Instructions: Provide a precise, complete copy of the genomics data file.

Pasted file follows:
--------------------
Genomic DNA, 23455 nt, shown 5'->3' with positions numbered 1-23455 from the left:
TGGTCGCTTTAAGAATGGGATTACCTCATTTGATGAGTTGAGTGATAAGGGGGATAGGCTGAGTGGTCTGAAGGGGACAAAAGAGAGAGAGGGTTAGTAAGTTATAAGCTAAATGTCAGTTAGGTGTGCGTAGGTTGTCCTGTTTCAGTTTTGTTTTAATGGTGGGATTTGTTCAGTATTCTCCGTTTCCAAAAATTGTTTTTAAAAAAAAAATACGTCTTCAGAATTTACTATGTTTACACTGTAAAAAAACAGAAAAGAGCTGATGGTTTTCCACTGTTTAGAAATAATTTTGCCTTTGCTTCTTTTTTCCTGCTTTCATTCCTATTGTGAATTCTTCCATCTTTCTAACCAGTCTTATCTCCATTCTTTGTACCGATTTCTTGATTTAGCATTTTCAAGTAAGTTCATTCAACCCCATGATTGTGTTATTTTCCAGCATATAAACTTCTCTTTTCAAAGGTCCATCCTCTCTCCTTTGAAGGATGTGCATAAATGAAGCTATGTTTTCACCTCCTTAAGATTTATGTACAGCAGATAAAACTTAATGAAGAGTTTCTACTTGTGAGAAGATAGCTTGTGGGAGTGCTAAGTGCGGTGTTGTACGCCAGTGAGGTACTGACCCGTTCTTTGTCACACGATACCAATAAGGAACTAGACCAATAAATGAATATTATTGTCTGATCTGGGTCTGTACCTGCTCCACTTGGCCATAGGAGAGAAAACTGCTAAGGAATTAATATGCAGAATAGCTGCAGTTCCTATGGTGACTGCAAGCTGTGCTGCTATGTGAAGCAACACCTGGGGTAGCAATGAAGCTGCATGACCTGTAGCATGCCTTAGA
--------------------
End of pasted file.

Genomic DNA, 23455 nt, shown 5'->3' with positions numbered 1-23455 from the left:
TGGTCGCTTTAAGAATGGGATTACCTCATTTGATGAGTTGAGTGATAAGGGGGATAGGCTGAGTGGTCTGAAGGGGACAAAAGAGAGAGAGGGTTAGTAAGTTATAAGCTAAATGTCAGTTAGGTGTGCGTAGGTTGTCCTGTTTCAGTTTTGTTTTAATGGTGGGATTTGTTCAGTATTCTCCGTTTCCAAAAATTGTTTTTAAAAAAAAAATACGTCTTCAGAATTTACTATGTTTACACTGTAAAAAAACAGAAAAGAGCTGATGGTTTTCCACTGTTTAGAAATAATTTTGCCTTTGCTTCTTTTTTCCTGCTTTCATTCCTATTGTGAATTCTTCCATCTTTCTAACCAGTCTTATCTCCATTCTTTGTACCGATTTCTTGATTTAGCATTTTCAAGTAAGTTCATTCAACCCCATGATTGTGTTATTTTCCAGCATATAAACTTCTCTTTTCAAAGGTCCATCCTCTCTCCTTTGAAGGATGTGCATAAATGAAGCTATGTTTTCACCTCCTTAAGATTTATGTACAGCAGATAAAACTTAATGAAGAGTTTCTACTTGTGAGAAGATAGCTTGTGGGAGTGCTAAGTGCGGTGTTGTACGCCAGTGAGGTACTGACCCGTTCTTTGTCACACGATACCAATAAGGAACTAGACCAATAAATGAATATTATTGTCTGATCTGGGTCTGTACCTGCTCCACTTGGCCATAGGAGAGAAAACTGCTAAGGAATTAATATGCAGAATAGCTGCAGTTCCTATGGTGACTGCAAGCTGTGCTGCTATGTGAAGCAACACCTGGGGTAGCAATGAAGCTGCATGACCTGTAGCATGCCTTAGA